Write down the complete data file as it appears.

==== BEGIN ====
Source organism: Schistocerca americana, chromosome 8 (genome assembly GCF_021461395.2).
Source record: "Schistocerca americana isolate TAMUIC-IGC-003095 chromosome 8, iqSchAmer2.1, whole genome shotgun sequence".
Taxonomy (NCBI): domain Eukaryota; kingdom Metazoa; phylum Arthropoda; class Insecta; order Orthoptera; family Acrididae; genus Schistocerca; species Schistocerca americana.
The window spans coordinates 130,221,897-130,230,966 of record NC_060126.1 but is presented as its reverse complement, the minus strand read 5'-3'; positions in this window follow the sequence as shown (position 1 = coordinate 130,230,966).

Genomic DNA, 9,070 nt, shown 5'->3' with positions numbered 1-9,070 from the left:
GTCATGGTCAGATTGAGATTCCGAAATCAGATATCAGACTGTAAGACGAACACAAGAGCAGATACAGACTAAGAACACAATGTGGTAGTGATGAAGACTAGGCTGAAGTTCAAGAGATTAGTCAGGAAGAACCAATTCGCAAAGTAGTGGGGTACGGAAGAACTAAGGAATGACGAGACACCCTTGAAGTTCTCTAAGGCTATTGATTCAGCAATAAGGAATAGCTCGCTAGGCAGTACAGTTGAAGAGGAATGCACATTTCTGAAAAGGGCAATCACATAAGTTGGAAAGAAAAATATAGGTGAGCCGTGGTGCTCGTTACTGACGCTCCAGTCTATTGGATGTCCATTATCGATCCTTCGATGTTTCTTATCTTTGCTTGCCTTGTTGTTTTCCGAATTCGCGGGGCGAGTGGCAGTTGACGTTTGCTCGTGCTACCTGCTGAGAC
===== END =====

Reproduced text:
Source organism: Schistocerca americana, chromosome 8 (genome assembly GCF_021461395.2).
Source record: "Schistocerca americana isolate TAMUIC-IGC-003095 chromosome 8, iqSchAmer2.1, whole genome shotgun sequence".
Taxonomy (NCBI): domain Eukaryota; kingdom Metazoa; phylum Arthropoda; class Insecta; order Orthoptera; family Acrididae; genus Schistocerca; species Schistocerca americana.
The window spans coordinates 130,221,897-130,230,966 of record NC_060126.1 but is presented as its reverse complement, the minus strand read 5'-3'; positions in this window follow the sequence as shown (position 1 = coordinate 130,230,966).

Genomic DNA, 9,070 nt, shown 5'->3' with positions numbered 1-9,070 from the left:
GTCATGGTCAGATTGAGATTCCGAAATCAGATATCAGACTGTAAGACGAACACAAGAGCAGATACAGACTAAGAACACAATGTGGTAGTGATGAAGACTAGGCTGAAGTTCAAGAGATTAGTCAGGAAGAACCAATTCGCAAAGTAGTGGGGTACGGAAGAACTAAGGAATGACGAGACACCCTTGAAGTTCTCTAAGGCTATTGATTCAGCAATAAGGAATAGCTCGCTAGGCAGTACAGTTGAAGAGGAATGCACATTTCTGAAAAGGGCAATCACATAAGTTGGAAAGAAAAATATAGGTGAGCCGTGGTGCTCGTTACTGACGCTCCAGTCTATTGGATGTCCATTATCGATCCTTCGATGTTTCTTATCTTTGCTTGCCTTGTTGTTTTCCGAATTCGCGGGGCGAGTGGCAGTTGACGTTTGCTCGTGCTACCTGCTGAGAC